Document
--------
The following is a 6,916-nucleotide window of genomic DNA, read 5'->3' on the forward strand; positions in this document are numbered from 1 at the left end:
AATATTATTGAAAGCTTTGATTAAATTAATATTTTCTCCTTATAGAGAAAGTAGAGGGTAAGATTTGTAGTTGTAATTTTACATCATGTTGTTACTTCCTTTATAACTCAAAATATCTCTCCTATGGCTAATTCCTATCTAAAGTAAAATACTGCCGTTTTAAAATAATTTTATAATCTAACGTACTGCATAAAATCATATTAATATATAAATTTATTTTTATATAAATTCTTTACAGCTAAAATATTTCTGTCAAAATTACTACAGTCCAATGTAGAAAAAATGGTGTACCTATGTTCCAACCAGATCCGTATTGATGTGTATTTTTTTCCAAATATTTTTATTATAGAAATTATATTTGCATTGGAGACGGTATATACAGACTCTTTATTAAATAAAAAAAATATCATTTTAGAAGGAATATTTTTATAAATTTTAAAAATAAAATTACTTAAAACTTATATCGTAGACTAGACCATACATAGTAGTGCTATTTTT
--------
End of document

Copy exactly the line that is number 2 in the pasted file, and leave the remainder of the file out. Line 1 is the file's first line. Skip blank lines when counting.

AATATTATTGAAAGCTTTGATTAAATTAATATTTTCTCCTTATAGAGAAAGTAGAGGGTAAGATTTGTAGTTGTAATTTTACATCATGTTGTTACTTCCTTTATAACTCAAAATATCTCTCCTATGGCTAATTCCTATCTAAAGTAAAATACTGCCGTTTTAAAATAATTTTATAATCTAACGTACTGCATAAAATCATATTAATATATAAATTTATTTTTATATAAATTCTTTACAGCTAAAATATTTCTGTCAAAATTACTACAGTCCAATGTAGAAAAAATGGTGTACCTATGTTCCAACCAGATCCGTATTGATGTGTATTTTTTTCCAAATATTTTTATTATAGAAATTATATTTGCATTGGAGACGGTATATACAGACTCTTTATTAAATAAAAAAAATATCATTTTAGAAGGAATATTTTTATAAATTTTAAAAATAAAATTACTTAAAACTTATATCGTAGACTAGACCATACATAGTAGTGCTATTTTT